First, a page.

I am sure like me you have at some time looked up an wondered where does space stop.

My unscientific language does not seem to lend itself well to this topic nor my understanding of the Universe or God.

The absolute origin of the universe, of all matter and energy, even of physical space and time themselves is and will be a mystery long after I have departed this world.

Some how for me the Big Bang singularity contradicts the perennial naturalistic assumption that the universe has always existed.

It seems impossible even if proven chromatically that all the matter that exists today was once squished into an infinitely dense, infinitely tiny, ultra-hot point called a singularity. Into to a tiny fireball that then exploded and gave rise to our early universe.

Lets say that again.

“All matter in the universe was once in a single point — the Big Bang singularity.”

But that’s not quite true because in Einstein’s formulation, the laws of physics actually break before the singularity is reached.

So what was there before the bang?

This is cosmology’s most fundamental question:

How did the universe begin?

The universe as we know it almost certainly started some 14 billion years ago. But was that the absolute beginning, or was there something before it?  This question seems like the kind of question that can never be truly answered because every time someone proposes a solution, someone else can keep asking the annoying question: What happened before that- God?

“If God existed in time, once time existed and time had a first moment, then God would have a first moment of existence.”

There would be a moment before which He did not exist, because there was no ‘before’ that moment . . . . Yet even if He . . . had a first moment of existence, one could still call God’s existence unlimited were it understood that He would have existed even if time did not.

I suppose it might be easier to get you head around  the Psalmist’s description of God: ” From everlasting to everlasting”


I must admit it difficult to see how can anything, that exists from eternity, have a cause, since that relation implies a priority in time and a beginning of existence but Religion’s central beliefs is that mankind needs a savior.

However, that belief becomes hard to sustain convincingly if we posit that a god created the universe and then let things make themselves via purely physical processes, because then sin and death aren’t the fault of man, but merely natural byproducts of the god-makes-things-make-themselves process. Sin and death, on that scheme, are no longer man’s fault, but God’s choice, for he must have known that these things would emerge via the stated process.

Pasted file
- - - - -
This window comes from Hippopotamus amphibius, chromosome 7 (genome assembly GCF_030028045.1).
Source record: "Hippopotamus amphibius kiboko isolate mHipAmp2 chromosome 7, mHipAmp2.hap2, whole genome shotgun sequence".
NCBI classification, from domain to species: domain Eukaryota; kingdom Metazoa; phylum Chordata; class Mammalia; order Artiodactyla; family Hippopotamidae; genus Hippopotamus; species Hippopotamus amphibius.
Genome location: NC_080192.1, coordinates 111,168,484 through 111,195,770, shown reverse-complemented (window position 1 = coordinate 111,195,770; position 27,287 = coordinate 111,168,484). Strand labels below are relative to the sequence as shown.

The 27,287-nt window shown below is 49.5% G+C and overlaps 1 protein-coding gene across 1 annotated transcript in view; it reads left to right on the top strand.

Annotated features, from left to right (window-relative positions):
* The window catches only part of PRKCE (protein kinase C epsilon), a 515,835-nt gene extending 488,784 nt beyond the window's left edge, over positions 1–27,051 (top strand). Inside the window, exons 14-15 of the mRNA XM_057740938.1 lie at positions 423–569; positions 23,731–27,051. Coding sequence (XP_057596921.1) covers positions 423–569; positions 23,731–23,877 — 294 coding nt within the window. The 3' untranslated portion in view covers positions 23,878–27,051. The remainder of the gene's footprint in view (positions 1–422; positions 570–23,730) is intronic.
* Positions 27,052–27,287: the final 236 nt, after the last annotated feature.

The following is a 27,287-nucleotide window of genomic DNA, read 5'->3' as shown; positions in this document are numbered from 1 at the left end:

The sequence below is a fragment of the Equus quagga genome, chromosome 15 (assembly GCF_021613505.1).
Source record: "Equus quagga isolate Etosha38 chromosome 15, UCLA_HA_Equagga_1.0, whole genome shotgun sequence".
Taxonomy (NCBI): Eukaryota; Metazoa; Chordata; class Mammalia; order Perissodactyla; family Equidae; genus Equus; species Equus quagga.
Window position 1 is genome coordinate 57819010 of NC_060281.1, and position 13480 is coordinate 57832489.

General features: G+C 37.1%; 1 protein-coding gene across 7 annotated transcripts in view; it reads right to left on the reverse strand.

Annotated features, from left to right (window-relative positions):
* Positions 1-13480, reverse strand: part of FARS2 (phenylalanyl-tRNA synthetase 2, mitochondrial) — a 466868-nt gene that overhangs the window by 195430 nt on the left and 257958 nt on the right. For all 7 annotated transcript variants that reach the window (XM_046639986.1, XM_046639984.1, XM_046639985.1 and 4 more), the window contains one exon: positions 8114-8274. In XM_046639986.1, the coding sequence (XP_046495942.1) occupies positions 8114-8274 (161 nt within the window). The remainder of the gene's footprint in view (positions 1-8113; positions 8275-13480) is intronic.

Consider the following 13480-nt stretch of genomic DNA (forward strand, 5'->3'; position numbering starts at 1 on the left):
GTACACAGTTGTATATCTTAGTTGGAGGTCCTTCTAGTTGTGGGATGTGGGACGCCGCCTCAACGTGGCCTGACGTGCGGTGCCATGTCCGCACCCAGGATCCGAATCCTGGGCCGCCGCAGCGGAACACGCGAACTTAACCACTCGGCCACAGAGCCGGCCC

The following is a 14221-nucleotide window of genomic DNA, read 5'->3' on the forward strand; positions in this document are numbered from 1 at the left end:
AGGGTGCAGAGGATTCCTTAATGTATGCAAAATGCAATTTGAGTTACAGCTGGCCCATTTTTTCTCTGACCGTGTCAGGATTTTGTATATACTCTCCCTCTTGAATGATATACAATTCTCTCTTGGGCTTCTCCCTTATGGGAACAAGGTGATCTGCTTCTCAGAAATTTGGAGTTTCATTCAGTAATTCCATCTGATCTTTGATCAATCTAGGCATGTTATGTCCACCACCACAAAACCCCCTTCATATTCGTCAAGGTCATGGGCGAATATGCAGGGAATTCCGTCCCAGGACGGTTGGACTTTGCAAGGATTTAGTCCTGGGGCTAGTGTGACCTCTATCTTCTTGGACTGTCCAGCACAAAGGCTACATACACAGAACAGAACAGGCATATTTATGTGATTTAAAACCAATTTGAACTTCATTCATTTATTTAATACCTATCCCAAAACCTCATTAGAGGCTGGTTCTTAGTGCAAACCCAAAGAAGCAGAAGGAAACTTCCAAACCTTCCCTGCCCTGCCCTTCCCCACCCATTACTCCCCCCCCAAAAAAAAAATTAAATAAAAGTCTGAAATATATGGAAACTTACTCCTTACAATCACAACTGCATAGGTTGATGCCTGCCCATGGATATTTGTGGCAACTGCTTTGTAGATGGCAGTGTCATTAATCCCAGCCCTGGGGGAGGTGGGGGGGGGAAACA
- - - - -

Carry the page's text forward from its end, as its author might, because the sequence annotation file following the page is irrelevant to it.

Still confused.  Don’t worry so am I.

When we look up we see a universe filled with grand cosmic structures — galaxies, clusters of galaxies, clusters of clusters called superclusters, and clusters of superclusters called galaxy filaments — some of the latter stretching a billion or more light-years across.

It therefore does not make sense to me that the universe has a non-existent state (or nothing) and so must be eternal in the sense of being persistent rather than necessarily temporally eternal (presumably the universe does not require the quality of time to exist).

So, strict nothing cannot logically or physically exist.

It’s simply hilarious that the Big Bang is asserted as having started with a form of physics that is completely unknown, and to validate it we have to use “dark energy” that is equally unobservable and unmeasurable.

These days we see big ideas like this do change, and it’ll be fun to see if this one does!

Most of us understand the Big Bang as the idea that our entire universe came from a single point, what astrophysicists call a “singularity.”

But what if we did not need a singularity to have a Big Bang?  Or could our universe’s Big Bang be an implosion of a previous universe?

What if our universe has no beginning or end? It existed forever as a kind of quantum potential before collapsing into the hot dense state we call the Big Bang.

What if the Big Bang did not start with a singularity – a point in space-time when matter is infinitely dense, as at the center of a black hole. This would eliminate the need for a single infinitely dense point from which our universe sprang some 13.8 billion years ago. ( to be more precise)

The Big Bang model of the universe suggests that our entire universe came from a single point, what scientists call a

However the  big bang has been a fact of most of our lives since we were born. Presented as some sort of explosion that caused expansion that is to this day still expanding and will continue to do so for entirety.

Where does that leave us.

According to present day scientists when we look up we are looking into the past not the future.

However consider the following.